The term “filibuster” often brings to mind a senator giving a long-winded speech in opposition to a bill, but the term had a different connotation in the nineteenth century—invasion of foreign lands by private military forces. Spanish Texas was a target of such invasions. Generally given short shrift in the studies of American-based filibustering, these expeditions were led by colorful men such as Augustus William Magee, Bernardo Gutiérrez de Lara, John Robinson, and James Long. Previous accounts of their activities are brief, lack the appropriate context to fully understand filibustering, and leave gaps in the historiography.

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By Edward Bradley

Available for purchase at Legacy of Texas .

Recipient of the Kate Broocks Bates Award for Historical Research.

Seeds of Empire: Cotton, Slavery, and the Transformation of the Texas Borderlands, 1800-1850

By the late 1810s, a global revolution in cotton had remade the U.S.-Mexico border, bringing wealth and waves of Americans to the Gulf Coast while also devastating the lives and villages of Mexicans in Texas. In response, Mexico threw open its northern territories to American farmers in hopes that cotton could bring prosperity to the region. Thousands of Anglo-Americans poured into Texas, but their insistence that slavery accompany them sparked pitched battles across Mexico. An extraordinary alliance of Anglos and Mexicans in Texas came together to defend slavery against abolitionists in the Mexican government, beginning a series of fights that culminated in the Texas Revolution.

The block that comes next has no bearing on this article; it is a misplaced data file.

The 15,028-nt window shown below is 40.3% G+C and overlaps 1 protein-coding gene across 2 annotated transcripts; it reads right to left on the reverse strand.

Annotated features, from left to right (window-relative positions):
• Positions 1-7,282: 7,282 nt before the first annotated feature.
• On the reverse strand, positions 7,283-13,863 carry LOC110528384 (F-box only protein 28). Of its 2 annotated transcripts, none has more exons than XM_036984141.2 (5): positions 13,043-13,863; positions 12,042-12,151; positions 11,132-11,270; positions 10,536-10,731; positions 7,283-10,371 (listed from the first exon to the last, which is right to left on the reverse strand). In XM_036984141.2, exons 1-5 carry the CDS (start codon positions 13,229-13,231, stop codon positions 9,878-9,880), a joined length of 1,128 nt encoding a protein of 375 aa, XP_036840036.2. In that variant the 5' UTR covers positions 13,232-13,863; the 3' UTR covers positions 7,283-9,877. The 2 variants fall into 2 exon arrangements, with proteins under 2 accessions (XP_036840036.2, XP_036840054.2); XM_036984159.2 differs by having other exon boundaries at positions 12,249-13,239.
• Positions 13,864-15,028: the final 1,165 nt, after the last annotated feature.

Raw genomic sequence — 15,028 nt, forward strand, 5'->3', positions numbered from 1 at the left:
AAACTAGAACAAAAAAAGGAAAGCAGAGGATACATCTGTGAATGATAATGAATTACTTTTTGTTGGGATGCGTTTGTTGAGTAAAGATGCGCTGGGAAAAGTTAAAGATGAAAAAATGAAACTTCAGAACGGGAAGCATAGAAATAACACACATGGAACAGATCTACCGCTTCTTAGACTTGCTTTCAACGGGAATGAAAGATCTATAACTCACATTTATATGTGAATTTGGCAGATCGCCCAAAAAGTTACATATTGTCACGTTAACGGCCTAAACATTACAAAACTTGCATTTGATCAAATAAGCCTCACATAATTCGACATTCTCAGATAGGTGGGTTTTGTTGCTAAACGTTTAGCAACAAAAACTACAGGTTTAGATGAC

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Lens on the Texas Frontier

Collectors are a strange but driven lot. We are passionate about what we do and tend to think others should feel the same. I hesitate to say “obsessed,” but it is not far off the mark in describing hardcore collectors. Since 1976, I have collected, studied, researched, and written about antique American photography. My initial interest was Civil War photographs taken in the southern states of the old Confederacy. For over three decades I researched images and published a calendar featuring Confederate photography. As the years passed, my interest changed somewhat, and I began to focus more on the history (from the 1840s up to 1900) of my home state of Texas. Soon it became obvious to me that early Texas photography should be the focus of my collecting. (Excerpt from the book.)

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A World Not to Come: A History of Latino Writing and Print Culture